CFL fined more than 20 players in Grey Cup for sock violations

CFL commissioner Jeffrey Orridge. (Ryan Remiorz/CP)

Just days after publicly declaring there is no link between the game of football, and neurodegenerative diseases that have been found in brains of more than 200 deceased football players, the CFL put its focus on an apparent new priority.


Documents obtained by Sportsnet show commissioner Jeffrey Orridge fined more than 20 of the 88 players who suited up in this year’s Grey Cup because of violations related to how they wore their socks in the game.

The fine notice was sent to the players on Dec. 2, five days after this year’s CFL championship – a thriller that was decided in overtime. While the league has a dress code policy, multiple sources that Sportsnet contacted had never heard of so many players being slapped with fines for such a minor issue.

“It was a great game to cap a great season for our league. Then you see that the next week, and it’s one step forward and two steps back,” Brian Ramsay, the executive director of the CFL Players’ Association, told Sportsnet in an interview.

The memo, sent and signed off on by Commissioner Orridge, adds this warning: “Please also be advised that any future violations of the Dress Code Policy will result in more substantial fines being assessed against you.”

CFLPA president Jeff Keeping, who has been playing in the CFL since 2005, was floored when he saw that so many of the players in the game were being fined.

“If there’s a message to send our players, let’s talk about it,” he said. “We want to have open lines of communication so the league can let us know what they think we can do better to help our game. But socks?”

The CFL did not respond to requests for comment.

The CFLPA held its first Grey Cup news conference this year, and did so just hours after Orridge declared “the League’s position is that there is no conclusive evidence,” between football and brain diseases such as CTE, Alzheimer’s and Parkinson’s. Ramsay and the players union at the time called Orridge’s comments “disappointing and frustrating.” Seven days later came the fines from the commissioner’s office regarding how Stampeders and Redblacks players wore their socks.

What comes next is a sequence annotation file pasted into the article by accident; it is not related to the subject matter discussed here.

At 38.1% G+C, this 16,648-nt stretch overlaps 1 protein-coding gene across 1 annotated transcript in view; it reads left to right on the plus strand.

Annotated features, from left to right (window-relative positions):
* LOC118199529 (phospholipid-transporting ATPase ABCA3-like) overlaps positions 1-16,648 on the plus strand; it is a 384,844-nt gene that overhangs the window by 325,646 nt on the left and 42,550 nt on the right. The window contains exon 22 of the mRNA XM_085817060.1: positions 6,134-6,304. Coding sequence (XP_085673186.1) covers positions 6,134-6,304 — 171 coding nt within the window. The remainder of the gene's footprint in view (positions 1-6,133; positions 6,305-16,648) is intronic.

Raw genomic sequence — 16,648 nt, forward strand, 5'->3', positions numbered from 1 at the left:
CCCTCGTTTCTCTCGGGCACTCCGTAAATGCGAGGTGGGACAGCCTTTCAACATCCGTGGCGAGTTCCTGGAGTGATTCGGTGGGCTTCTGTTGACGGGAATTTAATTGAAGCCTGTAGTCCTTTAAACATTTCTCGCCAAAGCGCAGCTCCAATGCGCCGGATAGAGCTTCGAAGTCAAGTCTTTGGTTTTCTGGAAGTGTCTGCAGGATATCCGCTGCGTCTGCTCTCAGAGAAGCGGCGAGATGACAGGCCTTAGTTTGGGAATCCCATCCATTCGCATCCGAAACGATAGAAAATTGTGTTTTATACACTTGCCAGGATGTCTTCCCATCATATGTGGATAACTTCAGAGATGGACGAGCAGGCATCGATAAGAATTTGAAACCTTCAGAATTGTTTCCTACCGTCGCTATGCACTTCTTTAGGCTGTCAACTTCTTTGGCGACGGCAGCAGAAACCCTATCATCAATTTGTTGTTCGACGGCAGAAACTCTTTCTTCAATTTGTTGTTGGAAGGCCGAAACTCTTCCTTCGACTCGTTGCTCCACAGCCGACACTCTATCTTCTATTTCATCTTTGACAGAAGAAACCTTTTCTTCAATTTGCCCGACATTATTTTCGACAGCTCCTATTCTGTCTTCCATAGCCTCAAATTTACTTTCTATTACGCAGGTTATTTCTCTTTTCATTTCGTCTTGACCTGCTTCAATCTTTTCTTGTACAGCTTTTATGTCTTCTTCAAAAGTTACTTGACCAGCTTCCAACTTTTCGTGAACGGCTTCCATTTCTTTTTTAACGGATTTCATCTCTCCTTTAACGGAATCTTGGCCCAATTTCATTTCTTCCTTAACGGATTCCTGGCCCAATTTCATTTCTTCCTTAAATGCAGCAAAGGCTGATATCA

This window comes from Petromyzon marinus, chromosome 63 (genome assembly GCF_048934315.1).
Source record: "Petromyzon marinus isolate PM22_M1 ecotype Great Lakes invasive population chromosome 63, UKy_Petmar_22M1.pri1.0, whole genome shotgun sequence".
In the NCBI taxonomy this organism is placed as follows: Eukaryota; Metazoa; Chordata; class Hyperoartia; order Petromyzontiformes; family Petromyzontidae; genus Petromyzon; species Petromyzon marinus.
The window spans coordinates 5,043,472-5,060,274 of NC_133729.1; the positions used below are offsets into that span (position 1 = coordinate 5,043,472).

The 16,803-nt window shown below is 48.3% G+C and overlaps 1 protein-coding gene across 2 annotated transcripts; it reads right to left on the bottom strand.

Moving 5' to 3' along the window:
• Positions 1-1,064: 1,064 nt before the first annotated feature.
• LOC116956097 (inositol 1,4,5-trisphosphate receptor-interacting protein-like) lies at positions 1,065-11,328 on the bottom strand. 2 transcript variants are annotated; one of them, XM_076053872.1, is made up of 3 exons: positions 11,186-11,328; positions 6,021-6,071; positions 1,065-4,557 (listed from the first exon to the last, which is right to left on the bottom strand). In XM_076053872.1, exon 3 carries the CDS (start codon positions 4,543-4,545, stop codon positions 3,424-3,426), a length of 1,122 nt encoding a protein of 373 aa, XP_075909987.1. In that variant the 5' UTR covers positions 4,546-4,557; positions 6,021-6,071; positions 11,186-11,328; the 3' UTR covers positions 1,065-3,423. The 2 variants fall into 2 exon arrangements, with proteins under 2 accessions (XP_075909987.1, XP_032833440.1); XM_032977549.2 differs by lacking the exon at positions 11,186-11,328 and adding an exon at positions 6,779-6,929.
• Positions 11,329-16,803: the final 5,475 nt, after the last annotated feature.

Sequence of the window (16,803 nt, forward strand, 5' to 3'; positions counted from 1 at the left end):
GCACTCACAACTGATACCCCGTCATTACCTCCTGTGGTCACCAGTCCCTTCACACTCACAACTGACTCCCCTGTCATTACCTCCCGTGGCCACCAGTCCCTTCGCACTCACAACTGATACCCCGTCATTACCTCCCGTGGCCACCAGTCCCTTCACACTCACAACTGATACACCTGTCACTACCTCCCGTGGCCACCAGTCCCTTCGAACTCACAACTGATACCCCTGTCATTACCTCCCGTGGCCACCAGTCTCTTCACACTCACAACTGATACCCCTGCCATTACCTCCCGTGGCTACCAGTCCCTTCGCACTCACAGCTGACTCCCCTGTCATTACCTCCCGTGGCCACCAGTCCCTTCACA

“We come out of serious conversations on both sides, stances on important topics for both sides,” Ramsay said Wednesday. “And you come out the next week with that?

“We are actively trying to discuss other topics that are important, then this comes across.”

It’s believed two other players were fined for wearing improper footwear, violating a CFL sponsor agreement with Adidas. In the fine notice Orridge wrote, “all players are expected to comply with the Dress Code Policy in efforts to maintain a professional and uniform appearance while on the field.”

Just yesterday, Keeping attended the governor general’s conference on concussions in sport that drew representatives from the Olympic and Paralympic movement, professional sports and the medical community. Former CFLers Matt Dunigan and Etienne Boulay spoke, so too did ex-NHL stars Eric Lindros and Ken Dryden.

“The title of the conference was ‘We Can Do Better’ and I believe that to be true in our game and we have the responsibility to do so, together,” said Keeping.

The collective bargaining agreement between the CFL and its players expires in the spring of 2019.

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